Salutes and Salutations
Thursday 2nd September: Brewood to Gnosall (still South Staffordshire): 8 miles, 1 lock
[Before reading further here are some pronunciation notes: Brewood is known as Brood; Gnosall is known as Knows All.]
As a birthday treat (!) the alarm was delayed until 8 am, then tea and birthday cards presented to this Boatwif. Though not high excitement there soon was a little drama: the boat moored in front of us was not secured well and at one point yesterday afternoon the Captain had fished its stern rope and mooring pin from the water and banged it back into the fairly soft earth with a mallet. This morning there was a repeat performance: a boat had hammered past and again dislodged the stern. Just as we realised it had swung right across the canal another boat came through the bridge-hole from behind and could see neither what the blockage was – nor how they were going to proceed. A conflab from the towpath: now the high bow was at right angles to the bank and no-one could board the escapee. A few boathooks were produced but none was long enough or strong enough – and then, from Cleddau’s roof was brought the giant of them all, a beauty varnished lovingly by Markland‘s owner a decade or more ago. The rope was hooked, the escapee caught, that boat re-pinned – and the other could move safely on.
There was no need to make great distance today. The Captain climbed the 26 steep steps up to village level, returning within the hour with a few supplies and a haircut. Indeed he too pronounced on how agreeable a place this village is and I found reason to revisit. The gentle pace here, the Fine Food Store (for those who know it, think Pembroke’s Wisebuys), the Georgian feel to the marketplace reminds me a little of Usk. I took the opportunity to get an acorn shot: for days on the Grand Union and the North Oxford I had tried to get a decent photo of acorns whenever we came close to an oak tree, but wind and wobble always denied me a good result. Acorns, like blackberries and other hedgerow berries, seem to indicate the harvest we squirrel away as Autumn approaches. But here, at the church gate was a stone acorn, probably a recent addition. No sign interprets it: could it be a great oaks from little acorns grow message – or perhaps a reference to Brewood’s past when nearby in the 1640s King Charles 1 hid in an oak tree while Cromwell’s soldiers searched below.
So it was a mid-morning departure, ready by then to reconnect with sunlight. These deep cuttings are frequent and can be shady. We gathered speed, until a flurry of hire boats approached, and then a line of moorings was passed. The Captain had remarked only yesterday that until the lower portion of the Shropshire Union, since Northampton not a mile had been cruised without slowing down for locks or other boats… But on such a glorious sunlit balmy day what else to do than potter gently along the cut. We passed a floating water hippy commune, their flags and horticulture proclaiming their way of life. But why moor here, I pondered. With reduced sunlight would it not be very cold in winter… Ease of access to a bridge, shelter from the winds, availability of fallen wood for fuel came the reply. And a little later, beside the towpath, near to a residential floating dwelling, a boater (bearded) was heaving and dragging a large tree branch along the path. The Captain’s Theory of Bearded Boaters has been refined: discounting hire boat crews it is his contention that about 50% of male boaters are bearded, which seems higher than in the general population. (No gazing now into a man’s eyes, focus rather on the jaw line.)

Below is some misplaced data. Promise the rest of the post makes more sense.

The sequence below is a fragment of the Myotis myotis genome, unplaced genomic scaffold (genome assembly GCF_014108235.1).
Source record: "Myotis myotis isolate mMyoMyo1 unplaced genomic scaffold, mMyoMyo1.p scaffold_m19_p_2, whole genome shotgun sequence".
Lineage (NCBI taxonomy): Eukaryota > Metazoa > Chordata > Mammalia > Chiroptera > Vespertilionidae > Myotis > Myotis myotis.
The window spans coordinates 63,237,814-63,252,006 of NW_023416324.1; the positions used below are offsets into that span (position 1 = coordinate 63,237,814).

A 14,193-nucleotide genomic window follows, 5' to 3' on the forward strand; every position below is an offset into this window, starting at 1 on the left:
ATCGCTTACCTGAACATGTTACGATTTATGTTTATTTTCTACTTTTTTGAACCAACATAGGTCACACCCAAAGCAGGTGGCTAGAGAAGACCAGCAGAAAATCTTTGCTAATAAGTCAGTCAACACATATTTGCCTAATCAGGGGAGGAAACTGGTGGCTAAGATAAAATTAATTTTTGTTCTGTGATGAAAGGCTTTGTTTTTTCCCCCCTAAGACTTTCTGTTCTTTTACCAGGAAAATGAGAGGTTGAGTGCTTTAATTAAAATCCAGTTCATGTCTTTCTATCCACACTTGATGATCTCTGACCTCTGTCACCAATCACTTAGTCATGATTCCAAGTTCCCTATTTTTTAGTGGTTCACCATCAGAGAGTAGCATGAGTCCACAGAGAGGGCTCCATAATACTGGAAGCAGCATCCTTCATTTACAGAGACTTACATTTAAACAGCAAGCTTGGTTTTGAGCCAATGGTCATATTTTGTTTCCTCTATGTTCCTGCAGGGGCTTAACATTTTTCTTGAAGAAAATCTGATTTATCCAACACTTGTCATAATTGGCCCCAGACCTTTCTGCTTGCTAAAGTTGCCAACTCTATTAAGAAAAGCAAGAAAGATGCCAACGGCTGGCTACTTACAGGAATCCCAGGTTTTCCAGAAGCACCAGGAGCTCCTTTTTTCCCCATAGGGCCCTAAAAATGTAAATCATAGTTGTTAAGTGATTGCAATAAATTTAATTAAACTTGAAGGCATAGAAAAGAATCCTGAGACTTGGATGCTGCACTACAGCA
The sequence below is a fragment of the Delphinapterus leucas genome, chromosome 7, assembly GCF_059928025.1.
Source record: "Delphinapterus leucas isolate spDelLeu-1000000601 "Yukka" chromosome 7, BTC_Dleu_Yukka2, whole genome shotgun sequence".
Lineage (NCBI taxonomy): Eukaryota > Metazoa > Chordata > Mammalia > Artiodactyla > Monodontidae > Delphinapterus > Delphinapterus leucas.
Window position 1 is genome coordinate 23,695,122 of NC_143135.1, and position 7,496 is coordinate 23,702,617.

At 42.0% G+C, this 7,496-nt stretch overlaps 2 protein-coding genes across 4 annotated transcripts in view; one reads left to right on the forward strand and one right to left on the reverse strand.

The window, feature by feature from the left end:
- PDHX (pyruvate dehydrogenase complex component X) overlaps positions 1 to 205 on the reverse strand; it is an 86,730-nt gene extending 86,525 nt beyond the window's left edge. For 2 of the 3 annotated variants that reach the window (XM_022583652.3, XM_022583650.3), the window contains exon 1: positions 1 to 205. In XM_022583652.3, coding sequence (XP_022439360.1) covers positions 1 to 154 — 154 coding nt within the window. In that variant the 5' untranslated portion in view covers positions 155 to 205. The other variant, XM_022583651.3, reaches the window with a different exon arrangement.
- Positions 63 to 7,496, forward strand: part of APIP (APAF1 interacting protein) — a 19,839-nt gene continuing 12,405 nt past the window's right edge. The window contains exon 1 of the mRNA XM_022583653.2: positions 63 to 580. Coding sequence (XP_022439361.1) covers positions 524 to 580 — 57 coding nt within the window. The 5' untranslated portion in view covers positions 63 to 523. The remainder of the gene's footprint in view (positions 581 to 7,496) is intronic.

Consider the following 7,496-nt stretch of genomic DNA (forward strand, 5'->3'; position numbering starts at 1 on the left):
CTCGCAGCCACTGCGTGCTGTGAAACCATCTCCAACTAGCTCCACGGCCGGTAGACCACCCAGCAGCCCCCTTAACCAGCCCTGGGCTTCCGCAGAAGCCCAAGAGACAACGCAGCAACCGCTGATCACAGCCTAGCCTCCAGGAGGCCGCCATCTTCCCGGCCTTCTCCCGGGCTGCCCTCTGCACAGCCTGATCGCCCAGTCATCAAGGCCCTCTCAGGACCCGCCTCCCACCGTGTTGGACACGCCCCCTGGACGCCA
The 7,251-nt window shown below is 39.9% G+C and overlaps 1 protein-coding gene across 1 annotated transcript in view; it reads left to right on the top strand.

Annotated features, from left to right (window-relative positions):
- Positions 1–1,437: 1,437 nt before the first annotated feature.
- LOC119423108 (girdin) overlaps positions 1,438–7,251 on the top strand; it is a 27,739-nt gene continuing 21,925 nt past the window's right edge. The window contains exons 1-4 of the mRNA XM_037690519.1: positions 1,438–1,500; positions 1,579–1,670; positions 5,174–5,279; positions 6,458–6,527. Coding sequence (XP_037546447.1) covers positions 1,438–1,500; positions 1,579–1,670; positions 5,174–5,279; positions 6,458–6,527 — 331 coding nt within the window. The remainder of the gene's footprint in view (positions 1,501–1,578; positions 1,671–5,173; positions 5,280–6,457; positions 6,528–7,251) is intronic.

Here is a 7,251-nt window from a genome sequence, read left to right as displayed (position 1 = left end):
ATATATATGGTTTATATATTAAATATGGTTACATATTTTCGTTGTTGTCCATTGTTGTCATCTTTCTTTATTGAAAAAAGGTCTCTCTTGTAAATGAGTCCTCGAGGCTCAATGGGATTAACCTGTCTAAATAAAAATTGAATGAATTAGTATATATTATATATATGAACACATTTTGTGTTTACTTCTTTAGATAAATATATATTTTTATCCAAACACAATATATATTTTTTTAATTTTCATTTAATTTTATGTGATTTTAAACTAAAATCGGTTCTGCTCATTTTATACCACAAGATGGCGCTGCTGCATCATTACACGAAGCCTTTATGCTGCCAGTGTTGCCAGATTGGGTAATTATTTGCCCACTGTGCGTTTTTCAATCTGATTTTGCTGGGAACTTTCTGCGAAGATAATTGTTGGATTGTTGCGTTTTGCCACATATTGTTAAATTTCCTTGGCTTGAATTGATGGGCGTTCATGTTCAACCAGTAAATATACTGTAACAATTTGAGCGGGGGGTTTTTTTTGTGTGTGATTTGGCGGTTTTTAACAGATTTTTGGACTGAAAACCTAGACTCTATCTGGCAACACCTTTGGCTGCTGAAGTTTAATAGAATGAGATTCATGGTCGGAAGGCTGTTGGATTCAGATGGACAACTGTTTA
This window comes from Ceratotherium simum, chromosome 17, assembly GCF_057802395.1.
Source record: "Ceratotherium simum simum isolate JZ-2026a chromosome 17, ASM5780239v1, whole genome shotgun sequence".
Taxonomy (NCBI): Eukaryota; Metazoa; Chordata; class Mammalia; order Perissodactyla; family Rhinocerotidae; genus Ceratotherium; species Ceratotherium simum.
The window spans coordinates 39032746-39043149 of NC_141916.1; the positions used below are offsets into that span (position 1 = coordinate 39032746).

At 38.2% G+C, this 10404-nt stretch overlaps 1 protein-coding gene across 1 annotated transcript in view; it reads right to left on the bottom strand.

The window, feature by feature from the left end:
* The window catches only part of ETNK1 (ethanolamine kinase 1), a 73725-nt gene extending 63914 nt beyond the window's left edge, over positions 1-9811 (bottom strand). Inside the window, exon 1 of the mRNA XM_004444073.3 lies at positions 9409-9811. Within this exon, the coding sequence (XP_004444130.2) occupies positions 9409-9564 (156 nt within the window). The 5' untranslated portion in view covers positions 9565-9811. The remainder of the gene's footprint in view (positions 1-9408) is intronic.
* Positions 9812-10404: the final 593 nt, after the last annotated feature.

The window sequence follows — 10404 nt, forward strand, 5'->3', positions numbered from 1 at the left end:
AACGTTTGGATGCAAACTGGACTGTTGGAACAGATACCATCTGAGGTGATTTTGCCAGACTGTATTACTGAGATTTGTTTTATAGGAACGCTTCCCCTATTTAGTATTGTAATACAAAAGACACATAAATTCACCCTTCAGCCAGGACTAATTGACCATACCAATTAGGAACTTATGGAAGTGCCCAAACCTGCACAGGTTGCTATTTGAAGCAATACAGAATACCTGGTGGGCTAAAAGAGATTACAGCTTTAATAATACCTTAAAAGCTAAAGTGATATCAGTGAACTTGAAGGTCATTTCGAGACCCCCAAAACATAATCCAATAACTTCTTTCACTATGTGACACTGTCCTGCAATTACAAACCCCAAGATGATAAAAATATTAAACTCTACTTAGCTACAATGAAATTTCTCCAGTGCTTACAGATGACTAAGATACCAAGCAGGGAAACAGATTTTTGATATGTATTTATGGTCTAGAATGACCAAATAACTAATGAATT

Where fields are visible from the canal they are flat, yellowed, combine harvesters in action: once a cloud of dust surged over the water ahead. There has been little traffic noise, apart from when the canal crosses the busy A5 on the Stretton Aqueduct. We passed boatyards, marinas, wharves and one turnover or roving bridge which takes the towpath from one side of the canal to the other. After a very long, dark and narrow cutting we came to this canal’s only tunnel at Cowley, only 81 yards long and unlined, you can see how it was cut out from the rock. After the tunnel we came to Gnosall, pulled in for water – and decided to avail ourselves of the pub here for a birthday dinner this evening. Live music is due to feature: will we scuttle back along the towpath, deafened or allow the old(er) feet to tap discreetly under the table?!
To salutes and salutations. Exasperated by not knowing where I would be on my birthday (but then neither did I) the sisters have all greeted via text or email, and so have others. Thank you all. Just as we pulled away from the towpath at Brewood there was a twinkling flash, the startling blue and turquoise colours of a kingfisher arrowed past, low and straight. Soon after four, five, six high birds (kites?) soared and wheeled high above. I’ve been intrigued by greetings as we’ve moved about. Two more today: “Hello Pa,” said one water hippy, whereas the gentleman gliding towards on a hire boat raised his boater and bade “Good morning”. It was a very good morning and a good afternoon too.
Tomorrow onwards, northwards to Market Drayton.